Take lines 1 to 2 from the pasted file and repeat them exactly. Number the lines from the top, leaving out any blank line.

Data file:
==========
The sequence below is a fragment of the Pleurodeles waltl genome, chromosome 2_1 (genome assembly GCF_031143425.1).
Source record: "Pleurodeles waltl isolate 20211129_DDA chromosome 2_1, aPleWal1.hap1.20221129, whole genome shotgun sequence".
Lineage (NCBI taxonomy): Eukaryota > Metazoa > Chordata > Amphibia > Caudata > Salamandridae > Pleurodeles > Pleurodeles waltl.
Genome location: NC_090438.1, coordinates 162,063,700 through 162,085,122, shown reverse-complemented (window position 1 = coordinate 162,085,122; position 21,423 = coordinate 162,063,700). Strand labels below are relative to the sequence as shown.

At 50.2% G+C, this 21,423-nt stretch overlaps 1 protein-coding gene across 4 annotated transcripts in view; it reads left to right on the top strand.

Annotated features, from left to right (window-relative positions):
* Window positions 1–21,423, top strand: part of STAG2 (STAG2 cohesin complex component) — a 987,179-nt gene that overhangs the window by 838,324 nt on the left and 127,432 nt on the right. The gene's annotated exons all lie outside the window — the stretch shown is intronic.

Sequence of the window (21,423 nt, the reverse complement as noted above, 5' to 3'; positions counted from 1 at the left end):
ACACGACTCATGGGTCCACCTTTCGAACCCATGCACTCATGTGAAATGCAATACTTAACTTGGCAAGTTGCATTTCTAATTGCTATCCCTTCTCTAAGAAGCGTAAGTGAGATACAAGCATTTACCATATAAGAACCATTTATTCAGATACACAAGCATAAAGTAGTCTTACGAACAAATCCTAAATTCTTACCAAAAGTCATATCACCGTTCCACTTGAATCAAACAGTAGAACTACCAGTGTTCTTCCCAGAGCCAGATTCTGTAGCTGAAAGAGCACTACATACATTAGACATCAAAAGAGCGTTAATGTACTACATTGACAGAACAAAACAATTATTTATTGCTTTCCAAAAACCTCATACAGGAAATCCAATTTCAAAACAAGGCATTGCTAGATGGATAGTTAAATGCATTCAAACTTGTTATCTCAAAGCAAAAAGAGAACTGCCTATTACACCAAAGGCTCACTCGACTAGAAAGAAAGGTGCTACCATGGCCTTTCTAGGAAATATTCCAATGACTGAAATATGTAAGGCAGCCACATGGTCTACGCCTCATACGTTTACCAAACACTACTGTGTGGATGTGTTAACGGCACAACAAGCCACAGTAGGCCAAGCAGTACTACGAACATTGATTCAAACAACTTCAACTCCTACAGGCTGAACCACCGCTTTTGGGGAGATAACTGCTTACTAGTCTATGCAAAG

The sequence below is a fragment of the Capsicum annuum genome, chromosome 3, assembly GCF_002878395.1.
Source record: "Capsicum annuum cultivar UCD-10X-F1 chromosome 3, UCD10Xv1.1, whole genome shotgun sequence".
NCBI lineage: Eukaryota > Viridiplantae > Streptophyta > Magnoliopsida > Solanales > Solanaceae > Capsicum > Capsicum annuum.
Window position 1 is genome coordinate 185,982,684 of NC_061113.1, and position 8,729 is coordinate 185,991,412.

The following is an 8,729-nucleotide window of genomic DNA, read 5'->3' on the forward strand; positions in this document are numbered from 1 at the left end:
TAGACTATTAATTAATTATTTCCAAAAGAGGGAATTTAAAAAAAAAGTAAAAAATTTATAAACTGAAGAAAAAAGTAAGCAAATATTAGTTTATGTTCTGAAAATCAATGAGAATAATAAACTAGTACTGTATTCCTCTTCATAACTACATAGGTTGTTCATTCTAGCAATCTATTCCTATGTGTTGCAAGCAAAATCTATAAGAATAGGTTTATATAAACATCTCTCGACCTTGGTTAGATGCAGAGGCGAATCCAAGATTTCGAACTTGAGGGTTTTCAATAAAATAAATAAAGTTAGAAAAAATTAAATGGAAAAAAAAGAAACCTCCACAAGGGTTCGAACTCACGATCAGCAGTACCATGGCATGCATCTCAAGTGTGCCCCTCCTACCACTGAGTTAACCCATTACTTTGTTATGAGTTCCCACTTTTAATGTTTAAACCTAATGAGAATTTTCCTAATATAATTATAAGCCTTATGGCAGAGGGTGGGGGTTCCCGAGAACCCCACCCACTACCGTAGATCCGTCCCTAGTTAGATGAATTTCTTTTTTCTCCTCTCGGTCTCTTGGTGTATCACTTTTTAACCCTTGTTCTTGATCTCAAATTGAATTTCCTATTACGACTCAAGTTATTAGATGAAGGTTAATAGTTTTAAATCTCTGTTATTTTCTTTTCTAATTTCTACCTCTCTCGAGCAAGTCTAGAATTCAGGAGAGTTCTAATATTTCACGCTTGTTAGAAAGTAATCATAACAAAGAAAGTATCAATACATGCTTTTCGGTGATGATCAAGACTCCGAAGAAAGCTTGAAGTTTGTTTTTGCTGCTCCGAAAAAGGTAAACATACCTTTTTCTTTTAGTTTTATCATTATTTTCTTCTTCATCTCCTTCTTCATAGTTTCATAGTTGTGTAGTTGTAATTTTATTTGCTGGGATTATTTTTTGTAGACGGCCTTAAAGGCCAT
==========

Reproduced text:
The sequence below is a fragment of the Pleurodeles waltl genome, chromosome 2_1 (genome assembly GCF_031143425.1).
Source record: "Pleurodeles waltl isolate 20211129_DDA chromosome 2_1, aPleWal1.hap1.20221129, whole genome shotgun sequence".